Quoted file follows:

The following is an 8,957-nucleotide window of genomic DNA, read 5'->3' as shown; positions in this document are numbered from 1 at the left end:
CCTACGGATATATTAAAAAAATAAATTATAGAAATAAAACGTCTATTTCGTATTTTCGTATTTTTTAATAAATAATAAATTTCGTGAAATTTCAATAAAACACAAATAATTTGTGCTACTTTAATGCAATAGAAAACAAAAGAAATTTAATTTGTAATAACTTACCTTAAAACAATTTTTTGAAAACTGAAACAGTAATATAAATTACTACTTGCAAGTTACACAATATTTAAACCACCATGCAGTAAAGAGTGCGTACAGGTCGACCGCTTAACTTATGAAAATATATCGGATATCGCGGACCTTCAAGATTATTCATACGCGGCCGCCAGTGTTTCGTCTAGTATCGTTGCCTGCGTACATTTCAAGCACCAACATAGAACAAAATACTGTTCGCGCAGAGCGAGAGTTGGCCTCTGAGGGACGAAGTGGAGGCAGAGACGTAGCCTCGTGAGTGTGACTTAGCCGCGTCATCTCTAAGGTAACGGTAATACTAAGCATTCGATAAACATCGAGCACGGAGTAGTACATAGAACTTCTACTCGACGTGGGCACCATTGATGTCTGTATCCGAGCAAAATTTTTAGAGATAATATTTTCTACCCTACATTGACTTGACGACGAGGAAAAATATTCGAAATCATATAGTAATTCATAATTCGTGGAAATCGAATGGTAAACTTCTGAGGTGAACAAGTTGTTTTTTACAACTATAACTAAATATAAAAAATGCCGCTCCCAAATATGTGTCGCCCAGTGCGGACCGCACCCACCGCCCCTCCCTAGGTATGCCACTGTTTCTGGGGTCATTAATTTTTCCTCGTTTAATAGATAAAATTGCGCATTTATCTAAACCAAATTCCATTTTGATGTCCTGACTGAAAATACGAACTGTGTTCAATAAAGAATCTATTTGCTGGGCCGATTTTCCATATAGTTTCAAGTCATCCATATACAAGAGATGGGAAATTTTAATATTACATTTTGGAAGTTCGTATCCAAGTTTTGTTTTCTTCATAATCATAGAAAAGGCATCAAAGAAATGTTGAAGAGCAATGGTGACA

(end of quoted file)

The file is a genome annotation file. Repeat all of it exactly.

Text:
The following is an 8,957-nucleotide window of genomic DNA, read 5'->3' as shown; positions in this document are numbered from 1 at the left end:
CCTACGGATATATTAAAAAAATAAATTATAGAAATAAAACGTCTATTTCGTATTTTCGTATTTTTTAATAAATAATAAATTTCGTGAAATTTCAATAAAACACAAATAATTTGTGCTACTTTAATGCAATAGAAAACAAAAGAAATTTAATTTGTAATAACTTACCTTAAAACAATTTTTTGAAAACTGAAACAGTAATATAAATTACTACTTGCAAGTTACACAATATTTAAACCACCATGCAGTAAAGAGTGCGTACAGGTCGACCGCTTAACTTATGAAAATATATCGGATATCGCGGACCTTCAAGATTATTCATACGCGGCCGCCAGTGTTTCGTCTAGTATCGTTGCCTGCGTACATTTCAAGCACCAACATAGAACAAAATACTGTTCGCGCAGAGCGAGAGTTGGCCTCTGAGGGACGAAGTGGAGGCAGAGACGTAGCCTCGTGAGTGTGACTTAGCCGCGTCATCTCTAAGGTAACGGTAATACTAAGCATTCGATAAACATCGAGCACGGAGTAGTACATAGAACTTCTACTCGACGTGGGCACCATTGATGTCTGTATCCGAGCAAAATTTTTAGAGATAATATTTTCTACCCTACATTGACTTGACGACGAGGAAAAATATTCGAAATCATATAGTAATTCATAATTCGTGGAAATCGAATGGTAAACTTCTGAGGTGAACAAGTTGTTTTTTACAACTATAACTAAATATAAAAAATGCCGCTCCCAAATATGTGTCGCCCAGTGCGGACCGCACCCACCGCCCCTCCCTAGGTATGCCACTGTTTCTGGGGTCATTAATTTTTCCTCGTTTAATAGATAAAATTGCGCATTTATCTAAACCAAATTCCATTTTGATGTCCTGACTGAAAATACGAACTGTGTTCAATAAAGAATCTATTTGCTGGGCCGATTTTCCATATAGTTTCAAGTCATCCATATACAAGAGATGGGAAATTTTAATATTACATTTTGGAAGTTCGTATCCAAGTTTTGTTTTCTTCATAATCATAGAAAAGGCATCAAAGAAATGTTGAAGAGCAATGGTGACA